FIBONACCI WEB DESIGN - designing web sites using harmonic proportion and Fibonacci numbers

Add two successive Fibonacci numbers such as 1, 2, 3, 5, 8, 13, ... and you'll get the next. The corresponding ratios 1/1, 1/2, 2/3, 3/5, 5/8, 8/13, 13/21, 21/34, ... converge to the harmonic proportion: 1/2 (square root of 5) - 1/2 = 0.618034... This so-called golden ratio divides the unit interval into segments of lengths a and b such that a/b=b. So the inverse of 0.618034... is 1.618034... whose square is 2.618034... etc. Many artists claim the human eye prefers the golden ratio over others. Let's use it to design web pages such as the one you are reading right now - compare examples to the right.

Note that certain artworks exploiting Fibonacci proportions are special cases of Low-Complexity Art based on the general Theory of Beauty.

Copyright notice (2005): Jürgen Schmidhuber will be delighted if you use the principles outlined here for your own web designs, provided you mention the source and provide a link to the present page.

Cut-out of home page and cogbotlab page, with superimposed lines indicating recursive harmonic proportions, by Juergen Schmidhuber

Make web pages using the golden proportion and Fibonacci numbers! Like Professor Schmidhuber, whose web pages and talk slides are graphically structured based on these geometric principles. (Last update 2010; original version of this page: 2005)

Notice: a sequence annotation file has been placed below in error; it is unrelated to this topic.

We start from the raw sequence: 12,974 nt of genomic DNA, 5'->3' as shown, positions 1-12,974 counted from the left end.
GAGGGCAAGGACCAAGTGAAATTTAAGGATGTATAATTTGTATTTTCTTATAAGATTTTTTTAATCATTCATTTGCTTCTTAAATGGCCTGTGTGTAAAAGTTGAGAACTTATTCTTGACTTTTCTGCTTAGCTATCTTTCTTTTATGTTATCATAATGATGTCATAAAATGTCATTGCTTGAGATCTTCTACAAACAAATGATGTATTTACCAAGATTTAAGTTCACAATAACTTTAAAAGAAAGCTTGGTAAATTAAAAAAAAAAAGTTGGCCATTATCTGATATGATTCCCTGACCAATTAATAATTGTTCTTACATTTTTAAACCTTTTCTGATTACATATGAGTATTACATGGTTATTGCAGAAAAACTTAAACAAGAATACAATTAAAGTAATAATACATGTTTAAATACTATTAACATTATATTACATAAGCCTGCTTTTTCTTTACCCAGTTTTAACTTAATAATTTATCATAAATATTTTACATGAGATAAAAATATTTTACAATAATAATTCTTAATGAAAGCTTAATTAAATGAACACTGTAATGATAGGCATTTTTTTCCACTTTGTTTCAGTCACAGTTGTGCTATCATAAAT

Top: Cut-out of Schmidhuber's home page and Cogbotlab page, scaled down by powers of the harmonic proportion. Blue lines indicate recursive applications of the golden ratio, approximated through Fibonacci ratios with a base length of 2 pixels. That is, we multiply Fibonacci numbers by 2 to obtain object sizes (e.g., image widths and heights) of 2, 4, 6, 10, 16, 26, 42, ..., 754 pixels. We do this because 754 pixels yield a fine display width for many screens, while the "most desirable" (most accurate, minimal) base length of 1 pixel does not. Individual graphical elements such as the one to the right (for a New Kind of Empire) should follow the same fractal Fibonacci design rules whenever possible.

Once you have chosen a particular outline of your Fibonacci web design, such as the present 4 column page with column widths 178 / 288 / 178 / 110 pixels, additional design decisions are needed regarding the margins separating texts and other graphical elements. But don't agonize too long over how to select appropriate margin sizes! Schmidhuber's most elegant solution may be: no left margins for left-justified text; no right margins for right-justified text! Like in the present page, or the Cotesys page, or the STIFF project page, etc.

Fibonacci proportions for a graphics in the EUmpire page, by Juergen Schmidhuber
A base length of 90 pixels is not as precise as the 2 pixels used in the present page, but not bad either. Examples:


Right: Alternative Fibonacci proportions for the Recurrent Network page and others. Again, blue lines indicate recursive applications of Fibonacci ratios, this time using a larger base length of 90 pixels. So we limit ourselves to object sizes of 90, 180, 270, 450, 720 pixels (multiples of 1, 2, 3, 5, 8).
Alternative Fibonacci proportion basis for the RNN page, by Juergen Schmidhuber